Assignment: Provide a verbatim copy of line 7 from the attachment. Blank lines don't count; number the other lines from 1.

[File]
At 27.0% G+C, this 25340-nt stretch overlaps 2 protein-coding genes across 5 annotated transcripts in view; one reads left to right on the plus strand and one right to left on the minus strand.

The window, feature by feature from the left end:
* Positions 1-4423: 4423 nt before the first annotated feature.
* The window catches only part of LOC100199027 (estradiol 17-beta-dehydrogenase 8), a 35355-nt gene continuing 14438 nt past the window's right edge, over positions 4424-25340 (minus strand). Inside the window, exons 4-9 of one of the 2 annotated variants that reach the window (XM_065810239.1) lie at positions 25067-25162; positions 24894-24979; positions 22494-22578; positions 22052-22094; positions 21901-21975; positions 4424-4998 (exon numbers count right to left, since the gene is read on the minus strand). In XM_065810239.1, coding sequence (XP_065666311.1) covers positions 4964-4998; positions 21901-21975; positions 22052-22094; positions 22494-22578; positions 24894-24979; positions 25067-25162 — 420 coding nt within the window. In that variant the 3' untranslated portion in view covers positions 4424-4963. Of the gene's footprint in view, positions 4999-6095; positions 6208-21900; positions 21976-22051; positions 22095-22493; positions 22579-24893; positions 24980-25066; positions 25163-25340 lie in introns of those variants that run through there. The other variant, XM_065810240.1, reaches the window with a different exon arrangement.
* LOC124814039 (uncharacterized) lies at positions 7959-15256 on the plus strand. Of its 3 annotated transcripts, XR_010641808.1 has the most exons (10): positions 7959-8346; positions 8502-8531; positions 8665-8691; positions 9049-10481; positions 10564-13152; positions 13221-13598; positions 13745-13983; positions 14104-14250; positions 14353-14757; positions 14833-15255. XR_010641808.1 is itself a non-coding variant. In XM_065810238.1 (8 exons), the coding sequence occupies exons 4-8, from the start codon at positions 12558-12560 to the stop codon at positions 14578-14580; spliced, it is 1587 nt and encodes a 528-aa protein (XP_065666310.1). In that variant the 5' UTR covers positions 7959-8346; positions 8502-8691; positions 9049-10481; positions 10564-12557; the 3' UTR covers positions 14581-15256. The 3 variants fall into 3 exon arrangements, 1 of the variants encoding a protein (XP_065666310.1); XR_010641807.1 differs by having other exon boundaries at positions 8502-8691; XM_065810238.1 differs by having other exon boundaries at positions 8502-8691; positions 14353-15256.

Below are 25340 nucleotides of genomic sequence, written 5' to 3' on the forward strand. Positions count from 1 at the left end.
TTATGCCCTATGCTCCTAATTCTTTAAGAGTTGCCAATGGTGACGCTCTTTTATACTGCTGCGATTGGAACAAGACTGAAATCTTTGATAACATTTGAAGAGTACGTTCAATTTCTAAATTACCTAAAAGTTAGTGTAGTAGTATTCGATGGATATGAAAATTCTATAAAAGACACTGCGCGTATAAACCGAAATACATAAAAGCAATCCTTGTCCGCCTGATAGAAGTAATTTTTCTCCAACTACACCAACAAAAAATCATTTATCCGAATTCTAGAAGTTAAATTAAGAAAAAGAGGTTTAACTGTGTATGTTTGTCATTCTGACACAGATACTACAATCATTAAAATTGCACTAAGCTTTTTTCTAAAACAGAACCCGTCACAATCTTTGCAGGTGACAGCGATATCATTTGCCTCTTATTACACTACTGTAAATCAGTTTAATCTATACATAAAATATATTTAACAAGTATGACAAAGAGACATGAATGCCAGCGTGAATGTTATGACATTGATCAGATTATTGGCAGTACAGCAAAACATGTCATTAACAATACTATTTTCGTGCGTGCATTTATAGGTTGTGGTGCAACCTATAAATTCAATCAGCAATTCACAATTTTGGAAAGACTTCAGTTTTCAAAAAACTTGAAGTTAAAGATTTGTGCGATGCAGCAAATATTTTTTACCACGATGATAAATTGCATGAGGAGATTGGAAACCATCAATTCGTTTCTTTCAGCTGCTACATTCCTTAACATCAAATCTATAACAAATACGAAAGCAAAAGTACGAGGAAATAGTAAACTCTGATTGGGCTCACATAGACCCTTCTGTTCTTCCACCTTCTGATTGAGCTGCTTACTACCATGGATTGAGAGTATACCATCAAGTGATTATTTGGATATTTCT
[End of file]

TTATGCCCTATGCTCCTAATTCTTTAAGAGTTGCCAATGGTGACGCTCTTTTATACTGCTGCGATTGGAACAAGACTGAAATCTTTGATAACATTTGAAGAGTACGTTCAATTTCTAAATTACCTAAAAGTTAGTGTAGTAGTATTCGATGGATATGAAAATTCTATAAAAGACACTGCGCGTATAAACCGAAATACATAAAAGCAATCCTTGTCCGCCTGATAGAAGTAATTTTTCTCCAACTACACCAACAAAAAATCATTTATCCGAATTCTAGAAGTTAAATTAAGAAAAAGAGGTTTAACTGTGTATGTTTGTCATTCTGACACAGATACTACAATCATTAAAATTGCACTAAGCTTTTTTCTAAAACAGAACCCGTCACAATCTTTGCAGGTGACAGCGATATCATTTGCCTCTTATTACACTACTGTAAATCAGTTTAATCTATACATAAAATATATTTAACAAGTATGACAAAGAGACATGAATGCCAGCGTGAATGTTATGACATTGATCAGATTATTGGCAGTACAGCAAAACATGTCATTAACAATACTATTTTCGTGCGTGCATTTATAGGTTGTGGTGCAACCTATAAATTCAATCAGCAATTCACAATTTTGGAAAGACTTCAGTTTTCAAAAAACTTGAAGTTAAAGATTTGTGCGATGCAGCAAATATTTTTTACCACGATGATAAATTGCATGAGGAGATTGGAAACCATCAATTCGTTTCTTTCAGCTGCTACATTCCTTAACATCAAATCTATAACAAATACGAAAGCAAAAGTACGAGGAAATAGTAAACTCTGATTGGGCTCACATAGACCCTTCTGTTCTTCCACCTTCTGATTGAGCTGCTTACTACCATGGATTGAGAGTATACCATCAAGTGATTATTTGGATATTTCT